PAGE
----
What happens when time runs out on debt?
Image Source: Flickr User Kat
Most all debt has a statute of limitations – with the exception of federal student loans. A statute of limitations sets the time limit for how long a creditor can sue you over a debt. In North Carolina, most consumer debt has a statute of limitations of three years from the date of last activity. The last activity would typically be the last time you charged something on the account or the last time you made a payment on the account. Here’s what you need to know about debt that has expired the statute of limitations – known as “time-barred debt” – so you don’t get taken advantage of by unscrupulous debt collectors.
Should you keep or toss your paperwork?
Image Source: Flickr CC User Camilo Rueda Lopez
It seems like life is full of papers we don’t need – junk mail, receipts for things we won’t return, school papers, paycheck stubs. For a society that’s trending toward paperless, we’ve got a long way to go. But what about bankruptcy papers, including your petition, discharge, and schedules? How long should you keep those? Here’s a hint – they are as important as your will!
Introducing 0-0-0-0-0-0-0 Bankruptcy
Or, as we like to call it…
…the Seven 0’s of Delight.
$0 for the initial consultation.
$0 money-down, if you qualify, and lots of people do.
And…after you file:
0 nasty calls from bill collectors.
$0 left owing on lots of bills.
and 0 choice for your creditors, because the law gives your creditors 0 choice.
Done right and it's also:
0 stress, and
0 loss of sleep
Want to feel "won"derful, "won"drous and "one" with the world?
Want to feel like you "won" that "1" in a million lottery?
Be that "one".
File just "1" bankruptcy case, "one"time and likely you have "won"…the battle against those “one”rous and life-sucking debts.
Wouldn't it be "won"derful if you did not have more bills than “one” can possibly pay?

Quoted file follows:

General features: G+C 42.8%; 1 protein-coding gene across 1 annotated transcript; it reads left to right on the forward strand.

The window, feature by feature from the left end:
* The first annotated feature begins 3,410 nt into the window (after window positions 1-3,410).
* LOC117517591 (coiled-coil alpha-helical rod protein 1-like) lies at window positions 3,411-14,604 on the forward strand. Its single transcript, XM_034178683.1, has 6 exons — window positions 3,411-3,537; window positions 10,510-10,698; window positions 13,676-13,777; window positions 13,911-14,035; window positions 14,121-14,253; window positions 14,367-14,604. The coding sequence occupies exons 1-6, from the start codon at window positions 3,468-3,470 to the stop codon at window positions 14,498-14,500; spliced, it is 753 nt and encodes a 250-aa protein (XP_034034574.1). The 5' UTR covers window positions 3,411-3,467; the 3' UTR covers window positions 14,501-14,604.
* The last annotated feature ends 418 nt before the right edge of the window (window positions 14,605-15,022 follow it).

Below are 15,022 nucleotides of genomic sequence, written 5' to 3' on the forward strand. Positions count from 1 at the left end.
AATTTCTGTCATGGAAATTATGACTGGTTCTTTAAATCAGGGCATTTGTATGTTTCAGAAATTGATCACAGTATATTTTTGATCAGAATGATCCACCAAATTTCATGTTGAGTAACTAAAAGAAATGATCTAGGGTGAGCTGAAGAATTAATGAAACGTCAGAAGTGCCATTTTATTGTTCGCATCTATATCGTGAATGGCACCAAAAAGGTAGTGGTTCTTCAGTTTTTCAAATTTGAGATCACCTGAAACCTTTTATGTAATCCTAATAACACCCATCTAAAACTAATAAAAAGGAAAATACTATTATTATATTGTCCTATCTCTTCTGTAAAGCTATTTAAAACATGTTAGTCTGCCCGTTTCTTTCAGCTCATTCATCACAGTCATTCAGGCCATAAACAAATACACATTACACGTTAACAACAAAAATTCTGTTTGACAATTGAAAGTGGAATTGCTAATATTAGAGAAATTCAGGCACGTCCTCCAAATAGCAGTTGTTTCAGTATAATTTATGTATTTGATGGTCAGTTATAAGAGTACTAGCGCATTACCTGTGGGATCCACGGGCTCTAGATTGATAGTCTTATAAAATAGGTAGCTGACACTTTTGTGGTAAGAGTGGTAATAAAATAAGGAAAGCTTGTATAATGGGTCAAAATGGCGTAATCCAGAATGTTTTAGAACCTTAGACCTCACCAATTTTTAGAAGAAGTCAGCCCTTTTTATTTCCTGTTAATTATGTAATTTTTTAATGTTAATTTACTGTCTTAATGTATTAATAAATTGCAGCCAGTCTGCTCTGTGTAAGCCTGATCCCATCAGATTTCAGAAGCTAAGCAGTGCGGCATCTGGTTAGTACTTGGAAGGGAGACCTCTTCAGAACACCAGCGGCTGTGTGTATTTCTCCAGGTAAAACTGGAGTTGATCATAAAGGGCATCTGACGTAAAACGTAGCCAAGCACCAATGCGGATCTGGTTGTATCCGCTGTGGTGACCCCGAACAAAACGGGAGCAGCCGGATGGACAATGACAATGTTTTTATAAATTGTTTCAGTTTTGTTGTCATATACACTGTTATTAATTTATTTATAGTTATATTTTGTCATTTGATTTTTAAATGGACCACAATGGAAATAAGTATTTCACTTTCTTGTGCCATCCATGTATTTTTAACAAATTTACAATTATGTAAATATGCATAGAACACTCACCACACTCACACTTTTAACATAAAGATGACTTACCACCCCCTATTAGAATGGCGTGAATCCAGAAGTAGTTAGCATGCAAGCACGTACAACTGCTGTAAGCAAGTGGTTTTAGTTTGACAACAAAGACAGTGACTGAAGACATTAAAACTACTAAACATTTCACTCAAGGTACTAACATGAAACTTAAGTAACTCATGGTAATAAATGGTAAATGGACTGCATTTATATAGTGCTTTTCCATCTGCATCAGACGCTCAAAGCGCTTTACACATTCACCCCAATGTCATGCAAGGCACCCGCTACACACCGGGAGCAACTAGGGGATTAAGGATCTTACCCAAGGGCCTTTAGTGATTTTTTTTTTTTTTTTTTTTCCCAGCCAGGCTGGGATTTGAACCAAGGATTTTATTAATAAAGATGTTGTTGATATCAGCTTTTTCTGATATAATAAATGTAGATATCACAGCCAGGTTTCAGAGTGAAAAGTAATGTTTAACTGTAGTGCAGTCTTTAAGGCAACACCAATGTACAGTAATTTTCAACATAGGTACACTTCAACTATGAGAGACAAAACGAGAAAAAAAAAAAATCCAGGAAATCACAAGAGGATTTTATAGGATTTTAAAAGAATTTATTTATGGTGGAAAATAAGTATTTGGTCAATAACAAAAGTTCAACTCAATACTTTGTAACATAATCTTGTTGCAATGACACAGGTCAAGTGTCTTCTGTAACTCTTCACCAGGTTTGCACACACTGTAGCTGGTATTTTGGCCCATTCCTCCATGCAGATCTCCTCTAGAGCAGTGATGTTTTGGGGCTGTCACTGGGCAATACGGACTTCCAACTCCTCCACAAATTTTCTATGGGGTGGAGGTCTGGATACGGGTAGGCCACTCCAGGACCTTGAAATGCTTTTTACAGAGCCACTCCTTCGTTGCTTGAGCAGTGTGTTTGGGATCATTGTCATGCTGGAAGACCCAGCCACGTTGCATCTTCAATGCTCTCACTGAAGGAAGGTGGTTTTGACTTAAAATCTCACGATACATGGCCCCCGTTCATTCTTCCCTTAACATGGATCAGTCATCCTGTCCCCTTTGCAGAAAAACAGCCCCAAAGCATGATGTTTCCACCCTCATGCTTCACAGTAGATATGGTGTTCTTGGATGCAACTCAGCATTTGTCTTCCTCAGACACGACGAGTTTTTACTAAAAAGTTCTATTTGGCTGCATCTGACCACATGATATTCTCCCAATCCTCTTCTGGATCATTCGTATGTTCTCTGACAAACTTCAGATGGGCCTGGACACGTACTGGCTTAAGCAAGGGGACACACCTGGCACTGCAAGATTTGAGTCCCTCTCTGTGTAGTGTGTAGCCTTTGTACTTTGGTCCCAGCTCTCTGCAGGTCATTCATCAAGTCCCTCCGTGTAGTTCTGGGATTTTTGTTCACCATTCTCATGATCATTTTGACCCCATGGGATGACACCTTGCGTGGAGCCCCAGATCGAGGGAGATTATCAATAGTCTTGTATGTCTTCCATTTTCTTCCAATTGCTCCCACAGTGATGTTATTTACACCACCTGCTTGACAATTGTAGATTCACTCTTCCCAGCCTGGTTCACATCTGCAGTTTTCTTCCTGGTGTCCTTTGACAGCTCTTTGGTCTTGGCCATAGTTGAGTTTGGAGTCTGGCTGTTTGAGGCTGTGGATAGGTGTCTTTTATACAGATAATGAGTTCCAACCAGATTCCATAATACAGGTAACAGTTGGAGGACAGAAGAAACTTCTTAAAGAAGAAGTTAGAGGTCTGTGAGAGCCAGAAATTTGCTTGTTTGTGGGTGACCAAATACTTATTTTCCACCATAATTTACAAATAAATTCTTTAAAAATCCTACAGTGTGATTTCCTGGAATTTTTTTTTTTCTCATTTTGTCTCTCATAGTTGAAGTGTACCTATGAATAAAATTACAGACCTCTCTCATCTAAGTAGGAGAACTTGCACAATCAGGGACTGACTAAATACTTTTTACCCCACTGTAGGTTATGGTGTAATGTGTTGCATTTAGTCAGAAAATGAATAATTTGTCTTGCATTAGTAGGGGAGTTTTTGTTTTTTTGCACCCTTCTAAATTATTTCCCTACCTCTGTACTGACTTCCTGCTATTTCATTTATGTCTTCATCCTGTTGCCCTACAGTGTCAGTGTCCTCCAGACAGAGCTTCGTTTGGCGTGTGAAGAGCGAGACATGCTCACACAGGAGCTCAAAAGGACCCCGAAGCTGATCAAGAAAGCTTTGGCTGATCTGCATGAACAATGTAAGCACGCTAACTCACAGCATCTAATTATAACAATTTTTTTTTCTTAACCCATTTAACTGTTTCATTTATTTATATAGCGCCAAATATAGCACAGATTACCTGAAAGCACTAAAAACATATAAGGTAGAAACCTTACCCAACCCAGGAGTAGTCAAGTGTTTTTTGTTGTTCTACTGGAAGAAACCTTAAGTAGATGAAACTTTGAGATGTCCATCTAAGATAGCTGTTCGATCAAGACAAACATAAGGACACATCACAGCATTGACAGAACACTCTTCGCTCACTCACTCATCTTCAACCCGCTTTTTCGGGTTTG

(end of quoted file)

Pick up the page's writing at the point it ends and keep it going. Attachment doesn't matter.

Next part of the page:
As we move through this surprisingly snowy Holiday Season here in North Carolina, all of us at the Law Offices of John T. Orcutt want to wish everyone one of our clients, friends and colleagues a Merry Christmas, Happy Holidays and a wonderful New Year!
Is there a better way to avoid student loan default?
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Student loan default is growing rapidly, and experts say a crisis is looming if the trend doesn’t reverse. Borrowing is on the rise, as is average debt, along with default rates. But research shows a simple tweak in student loan servicing websites could likely end most defaults and help people get and stay on track with their student loans. Here’s a look at what you need to know to avoid a student loan debt crisis in your life.
How many bankruptcy cases can you file?
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Some things are once-in-a-lifetime experiences for most people. Climbing Mount Everest or getting married are common "one and done" occurrences. Some other things you only want to do once (or never), like heart surgery. But how about bankruptcy? Ideally, Wilmington bankruptcy should be one and done, and you get Chapter 7 debt relief and need never repeat the process. But if you wanted (or needed) to file Chapter 7 bankruptcy again, can you?
Student loan crisis declares Betsy DeVos
Image by Ted Eytan via Flickr Creative Commons
This week, Secretary of Education Betsy DeVos issued a warning about the “looming crisis” that is student loans. She said if the system doesn’t change it “will be in serious jeopardy” which can make it more challenging for students to find ways to fund a college education. DeVos said in a speech in Atlanta that the student loan program is “burying students in debt,” as well as taxpayers, and is “stealing from future generations.”
If your Chapter 13 case gets tossed, what's next?
Image by Steve Johnson via Pexels
Greensboro bankruptcy for consumers includes the choice of Chapter 7 (liquidation) or Chapter 13 (repayment). If you’re behind on your auto loan or mortgage and you want to keep the asset, usually Chapter 13 better meets those goals. With Chapter 13, you commit to a repayment plan that lasts three to five years and intends to catch you up on secured debt arrears. But sometimes, consumers can’t keep up with their payments or don’t follow the court’s instructions, and it dismisses your bankruptcy case. What then?